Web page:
RangeMe: When Product Sourcing Goes Digital, Supplier Expectations Spike

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New local product vendors can be a dream for local stores, and small suppliers can find it relatively easy to launch an online marketplace for a niche customer base. But when it comes to growth, suppliers in the consumer packaged goods (CPG) market must be able to extend their presence online and reach retail buyers that can propel them onto the national stage.

Those corporate buyers have begun to source their vendors and products online, and it’s shifted the way that suppliers have to market themselves to land business. According to RangeMe Director of Product Management Chad Bonner, online platforms give small vendors a broader opportunity to reach buyers, but those buyers also have increasing demands from their supply chains.

Speed, for instance, is key. Faster product lifecycles mean retailers have to accelerate their product discovery initiatives, but traditional procurement methods haven’t supported product vendors’ ability to keep pace.

“It should be easier,” Bonner reflected during a recent interview with PYMNTS about the modern-day challenges that suppliers face when looking to grow. “I can spend lots of money flying to different countries. I can rely on a broker to represent me to retailers, and represent my brand, and trust them to do a good job with distributors and buyers. But all of these things are imperfect — it should be easier.”

In today’s “internet age,” he added, the rise of eCommerce means corporate buyers are relying on digital channels to source products, and vendors have to make the same online shift to land purchase orders. It’s an industry shift that Bonner said has led to a “golden age” of bringing new products to market: it is now easier than ever for a one-person vendor to reach a global audience.

The problem, however, is that retail buyers often have demands that need to be met from vendors before any purchase order is submitted — and those one-person operations may struggle to meet those expectations. They can be anything from making sure product suppliers have barcodes on their packaging and providing web-friendly photos, to having product liability insurance.

“What we’ve learned from partnering with buyers is that business insurance is a really important thing for any new supplier,” Bonner said. “Especially for suppliers that are in their earlier stage. Retailers love taking on new products, but they have to have a way of managing risk that something might happen.”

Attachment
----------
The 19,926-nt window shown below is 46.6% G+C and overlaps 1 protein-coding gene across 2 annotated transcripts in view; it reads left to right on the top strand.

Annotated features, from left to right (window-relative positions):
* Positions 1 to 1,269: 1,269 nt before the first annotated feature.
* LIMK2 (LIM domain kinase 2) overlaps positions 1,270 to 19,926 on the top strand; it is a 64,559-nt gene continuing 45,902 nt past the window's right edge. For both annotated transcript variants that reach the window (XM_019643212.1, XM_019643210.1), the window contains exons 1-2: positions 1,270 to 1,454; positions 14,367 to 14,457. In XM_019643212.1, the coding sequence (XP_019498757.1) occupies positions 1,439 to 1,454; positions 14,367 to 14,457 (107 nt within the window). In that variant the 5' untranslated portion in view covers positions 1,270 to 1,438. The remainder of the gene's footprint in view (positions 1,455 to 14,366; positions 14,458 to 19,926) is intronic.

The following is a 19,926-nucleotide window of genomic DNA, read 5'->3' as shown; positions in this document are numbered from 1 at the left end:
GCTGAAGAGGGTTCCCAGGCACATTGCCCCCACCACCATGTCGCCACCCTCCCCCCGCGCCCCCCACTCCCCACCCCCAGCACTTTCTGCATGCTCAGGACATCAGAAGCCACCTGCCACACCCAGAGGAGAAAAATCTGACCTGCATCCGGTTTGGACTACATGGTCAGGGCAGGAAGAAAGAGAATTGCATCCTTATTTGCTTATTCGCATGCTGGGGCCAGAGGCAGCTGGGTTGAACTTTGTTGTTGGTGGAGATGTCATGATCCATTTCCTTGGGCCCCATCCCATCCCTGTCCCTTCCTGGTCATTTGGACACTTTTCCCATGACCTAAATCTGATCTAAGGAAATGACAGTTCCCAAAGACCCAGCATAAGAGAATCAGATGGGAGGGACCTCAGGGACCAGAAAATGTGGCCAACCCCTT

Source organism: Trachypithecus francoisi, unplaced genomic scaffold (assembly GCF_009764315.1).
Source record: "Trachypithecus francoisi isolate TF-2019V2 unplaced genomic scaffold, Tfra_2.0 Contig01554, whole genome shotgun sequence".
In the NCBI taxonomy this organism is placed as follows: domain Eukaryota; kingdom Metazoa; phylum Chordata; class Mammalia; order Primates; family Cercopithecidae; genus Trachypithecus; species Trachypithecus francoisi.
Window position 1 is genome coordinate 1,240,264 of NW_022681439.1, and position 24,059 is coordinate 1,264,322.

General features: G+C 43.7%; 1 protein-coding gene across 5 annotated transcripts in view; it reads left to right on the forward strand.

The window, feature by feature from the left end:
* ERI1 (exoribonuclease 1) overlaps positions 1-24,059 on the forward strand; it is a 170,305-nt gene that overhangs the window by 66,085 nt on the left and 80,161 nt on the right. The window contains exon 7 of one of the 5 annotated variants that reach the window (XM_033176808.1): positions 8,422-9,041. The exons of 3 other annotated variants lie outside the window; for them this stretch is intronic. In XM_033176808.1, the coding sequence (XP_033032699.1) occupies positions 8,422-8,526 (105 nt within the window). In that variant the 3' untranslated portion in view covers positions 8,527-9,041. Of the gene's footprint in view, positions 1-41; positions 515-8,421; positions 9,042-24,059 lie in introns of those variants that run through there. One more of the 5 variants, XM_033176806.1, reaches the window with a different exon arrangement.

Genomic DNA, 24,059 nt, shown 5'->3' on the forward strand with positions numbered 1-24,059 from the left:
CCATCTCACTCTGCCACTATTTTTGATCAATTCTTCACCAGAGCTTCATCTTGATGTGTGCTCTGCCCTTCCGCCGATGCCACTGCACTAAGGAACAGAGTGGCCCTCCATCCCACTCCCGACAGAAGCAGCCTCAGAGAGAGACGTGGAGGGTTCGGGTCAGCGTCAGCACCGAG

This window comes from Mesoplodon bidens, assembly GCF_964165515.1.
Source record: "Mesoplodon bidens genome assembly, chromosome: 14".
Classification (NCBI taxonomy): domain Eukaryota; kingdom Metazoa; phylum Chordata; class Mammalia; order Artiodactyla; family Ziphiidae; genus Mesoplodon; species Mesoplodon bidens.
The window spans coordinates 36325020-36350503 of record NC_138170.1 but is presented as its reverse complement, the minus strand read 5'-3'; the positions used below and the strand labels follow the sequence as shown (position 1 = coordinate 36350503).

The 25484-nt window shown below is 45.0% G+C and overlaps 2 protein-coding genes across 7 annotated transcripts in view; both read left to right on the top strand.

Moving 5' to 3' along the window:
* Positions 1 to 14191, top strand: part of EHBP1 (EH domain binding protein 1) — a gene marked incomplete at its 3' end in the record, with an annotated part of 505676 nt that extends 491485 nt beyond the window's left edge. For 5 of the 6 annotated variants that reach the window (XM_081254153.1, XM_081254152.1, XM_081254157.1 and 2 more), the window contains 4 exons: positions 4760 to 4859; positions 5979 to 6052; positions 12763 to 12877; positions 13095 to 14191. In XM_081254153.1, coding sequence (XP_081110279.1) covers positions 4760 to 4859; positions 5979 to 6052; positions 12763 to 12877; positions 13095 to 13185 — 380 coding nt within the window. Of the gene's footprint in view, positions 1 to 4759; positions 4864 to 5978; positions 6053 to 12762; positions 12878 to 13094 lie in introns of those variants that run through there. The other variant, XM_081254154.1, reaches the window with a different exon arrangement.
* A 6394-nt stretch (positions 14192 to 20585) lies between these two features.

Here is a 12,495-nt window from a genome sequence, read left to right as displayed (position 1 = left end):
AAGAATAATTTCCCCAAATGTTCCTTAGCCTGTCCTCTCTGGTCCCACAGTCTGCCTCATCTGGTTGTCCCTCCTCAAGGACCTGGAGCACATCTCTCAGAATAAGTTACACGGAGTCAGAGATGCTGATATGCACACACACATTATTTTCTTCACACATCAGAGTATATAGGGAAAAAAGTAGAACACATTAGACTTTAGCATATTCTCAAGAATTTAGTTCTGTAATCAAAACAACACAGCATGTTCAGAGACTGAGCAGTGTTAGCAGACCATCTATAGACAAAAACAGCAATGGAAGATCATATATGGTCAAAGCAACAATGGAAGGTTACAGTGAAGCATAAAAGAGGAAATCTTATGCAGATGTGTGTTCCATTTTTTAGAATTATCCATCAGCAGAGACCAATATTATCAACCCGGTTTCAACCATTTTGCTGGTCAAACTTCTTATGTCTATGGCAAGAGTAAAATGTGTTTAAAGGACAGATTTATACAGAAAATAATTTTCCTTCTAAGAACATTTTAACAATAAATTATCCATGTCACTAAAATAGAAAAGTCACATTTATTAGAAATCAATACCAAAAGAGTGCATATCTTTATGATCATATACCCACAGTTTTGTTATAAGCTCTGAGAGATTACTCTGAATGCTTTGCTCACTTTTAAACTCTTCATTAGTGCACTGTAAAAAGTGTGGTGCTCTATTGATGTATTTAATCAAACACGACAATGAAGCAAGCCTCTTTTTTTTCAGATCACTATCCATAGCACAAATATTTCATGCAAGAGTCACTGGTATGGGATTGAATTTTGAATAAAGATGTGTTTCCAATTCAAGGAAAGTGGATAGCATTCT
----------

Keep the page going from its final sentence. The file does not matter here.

Research suggests a knowledge gap among small businesses in particular when it comes to the importance of such insurance: small business marketing firm Manta and Insureon recently surveyed small business owners and found that fewer than 30 percent already have basic business insurance that includes general liability insurance.

The issue of supplier risk is particularly large for retailers in the instance of product recalls or lawsuits, for example. Certain categories of the CPG space, like food and beverage or health and beauty, have even greater exposure to risks that can impact a retailer’s broader supply chain if something goes wrong at the level of an individual vendor — making products like general product liability insurance a must-have for even the smallest suppliers.

Insurance requirements are symptomatic of the importance of risk mitigation and trust in the buyer-supplier relationship for the CPG market. It’s easier than ever for a vendor to create an online presence and hope that a retail buyer discovers them, and innovations in the B2B trade space like drop-shipping and prototyping services enable buyers and suppliers to push out products more quickly than ever. But what online sourcing and procurement has done is make it more difficult for buyers and suppliers to foster a trusting relationship from the start.

Gone are the days when vendors take the trip and meet a potential buyer face-to-face to strike a deal. This is why it’s important, said Bonner, for B2B marketplaces to not only connect buyers and suppliers, but to establish a way to verify vendors on their platforms so retail buyers can trust the companies they come across while product sourcing.

For RangeMe, this means introducing a suite of B2B services for CBG vendors, including access to insurance products, packaging solutions and educational resources. Adding in this third side to the B2B procurement and vendor sourcing process adds an extra element of validity to the vendors, Bonner explained, all in the name of fostering a stronger buyer-supplier relationship.

“It’s built on trust, and trust is built from working together,” he said. “But the biggest hurdle is the initial discovery and evaluation. Now, more than ever, we live in an exciting time — there are so many great products coming to market.”

Retailers are keen to introduce the newest products to their customer base and link their clients to emerging brands before their competition, but it means these companies are forced to take a risk on suppliers with which they have no past relationship.

“They don’t have a history of working together, so the trust of the supplier really hinges on some additional validation,” Bonner said. “We see an opportunity to help build that trust.”

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